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Abagy developed robotic welding programming software and offers robotic systems for all manufacturers, even for custom projects and one-of-a-kind parts. Forget about the welder shortage!

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Max Zverkov, ABAGY: “To solve the shortage of welders, robots must be adaptive”

POSTED 10/04/2022

The US is projected to face a shortage of 400,000 welders by 2024. A possible way out is robotization. However, it’s not that simple. Max Zverkov, CEO at ABAGY, which developed software for autonomous robotic welding, explains why.

The American Welding Society (AWS) data on the welder shortage is distressing. How often do you hear from manufacturers about this problem? 

When we talk to companies, we make various arguments in defense of robots. For example, we calculate the return on investment (ROI) and the efficiency of robotic welding per meter compared to manual welding, but the strongest argument is the ability to solve the problem of qualified welders shortage.

We can recall one more fact from the AWS data. Right now, 80% of welders are over 35 years old, and young people do not want to take on this dangerous and hard work. This means that the situation will only get worse. 

In this case, why are industrial companies in no hurry to robotize production?

An indicator of the robotization level in a country is the number of robots per 10,000 workers. According to the International Federation of Robotics (IFR), South Korea is leading here, with a rate of 932 robots per 10,000 workers. In the US, the number is 4 times lower – 255 robots per 10,000 workers. This means that there are still very few robots in factories around the world. 

The reason is many companies are sure that robotization is not suitable for them. For a long time, it was believed that only mass production, where thousands of identical products are produced, can be robotized. Therefore, the first industry where robots were actively used was automotive. 

High-mix non-serial productions considered that robots could not be effective for them. The problem was in the robot programming. Imagine that you had a crane beam or trailer frame, and each time it was pre-assembled by people it was not perfect. The small deviations each part had made it look like a unique product to a robot. In the traditional approach, you needed 2-3 days to program each part, while welding took only several hours. Of course, they didn't want to use robots.

But today, our company has solved the problem of programming. So, even if you produce one-of-a-kind products, robots can be cost-effective for you. 

Now the problem is how to change the persistent opinion about the impossibility of robotizing the non-serial market. And we try to explain this to as many companies as possible.

How do new technologies for robotic welding work?

ABAGY automatically generates trajectories for robots. All you need to do is load a 3D model of the product, select the welds, and set the necessary welding parameters. Thus, programming is not required.

Then, using machine vision, the system scans the parts and adjusts the robot's trajectories depending on the actual position and deviations of the product. Thus, with us, robots become flexible and adaptive.

Our software is compatible with all major robot manufacturers, such as Fanuc, Kuka, Kawasaki, Yaskawa, and Panasonic. It also works great with various welding equipment, including Lincoln, Miller, Fronius, Esab, etc.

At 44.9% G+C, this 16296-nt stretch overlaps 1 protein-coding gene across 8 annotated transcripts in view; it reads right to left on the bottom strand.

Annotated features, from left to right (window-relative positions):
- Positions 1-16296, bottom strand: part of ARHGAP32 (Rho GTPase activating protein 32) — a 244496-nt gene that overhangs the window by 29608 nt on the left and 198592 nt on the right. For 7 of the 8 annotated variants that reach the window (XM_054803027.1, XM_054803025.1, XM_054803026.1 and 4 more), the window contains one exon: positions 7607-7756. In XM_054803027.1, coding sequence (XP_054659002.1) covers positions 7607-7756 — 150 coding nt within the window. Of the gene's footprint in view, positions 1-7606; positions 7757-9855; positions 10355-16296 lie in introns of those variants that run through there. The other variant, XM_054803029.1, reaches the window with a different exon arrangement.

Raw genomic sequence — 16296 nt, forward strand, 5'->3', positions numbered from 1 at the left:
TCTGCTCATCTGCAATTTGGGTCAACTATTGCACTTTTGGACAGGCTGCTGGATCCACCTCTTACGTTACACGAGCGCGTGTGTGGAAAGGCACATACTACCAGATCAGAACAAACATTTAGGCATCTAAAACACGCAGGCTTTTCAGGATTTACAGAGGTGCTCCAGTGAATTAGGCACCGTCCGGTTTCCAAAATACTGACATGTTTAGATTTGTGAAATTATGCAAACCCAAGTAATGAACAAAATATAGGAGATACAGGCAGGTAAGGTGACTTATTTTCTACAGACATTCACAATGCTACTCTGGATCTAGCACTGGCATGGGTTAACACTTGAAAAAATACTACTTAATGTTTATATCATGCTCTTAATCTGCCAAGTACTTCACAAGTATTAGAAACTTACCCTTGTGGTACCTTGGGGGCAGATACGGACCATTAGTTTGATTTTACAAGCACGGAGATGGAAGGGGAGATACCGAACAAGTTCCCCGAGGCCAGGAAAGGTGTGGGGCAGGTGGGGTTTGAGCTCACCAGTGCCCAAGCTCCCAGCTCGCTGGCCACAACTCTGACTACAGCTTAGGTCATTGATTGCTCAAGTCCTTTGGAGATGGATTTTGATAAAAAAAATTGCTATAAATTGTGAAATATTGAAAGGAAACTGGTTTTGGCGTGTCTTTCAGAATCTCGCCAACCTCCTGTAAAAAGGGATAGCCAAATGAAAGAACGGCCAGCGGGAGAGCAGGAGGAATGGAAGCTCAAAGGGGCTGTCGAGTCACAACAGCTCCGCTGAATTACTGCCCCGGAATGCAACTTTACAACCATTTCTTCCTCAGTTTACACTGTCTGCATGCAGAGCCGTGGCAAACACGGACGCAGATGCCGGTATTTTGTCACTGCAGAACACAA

You said that the teach pendant programming developed by the robot manufacturers did not allow the use of robots in non-serial production. But there is also offline programming. How are you different from these?

Programming with a teach pendant takes place at the production site. Meaning, at this moment the robotic cell cannot work. Offline programming solved the problem of robot downtime but did not solve the problem of programming. Offline systems moved the complex process of programming into a virtual environment. And it still takes a lot of time and money. After creating the program, the programmer must also check it on a real robotic cell. In our case, as I noted earlier, there is no need to program at all. The system transfers the data on the fly: robots "see" and complete the task.

Can you give examples of non-serial industries that have started using robots?

I can refer to your research. The Association for Advancing Automation (A3) published data that in 2021 non-automotive orders represented 58% of the North American total robot units sold, in particular, Metals: up 91% over 2020. 

We are discussing robotization with such industries as Shipbuilding, Bridge structures fabrication, Heavy Construction Equipment, Trailers, etc. 

You also have the option of retrofitting existing robots, how does that work?

I can give an example. ABAGY has retrofitted a robotic cell for Schenck Process which produces equipment, for example, rotors. The robotic cell was operating at the Sabetha Kansas production facility. ABAGY installed machine vision and software. As a result, the setup time has been reduced dramatically – only 10-15 minutes for a new product – and the robot can be used for many more products. In other words, you can increase the utilization of your robotic cells.

We see a great response from the market. We think that the adaptability and flexibility of robots will allow us to multiply their number in production, and thereby solve the problem of the welder shortage that started this conversation.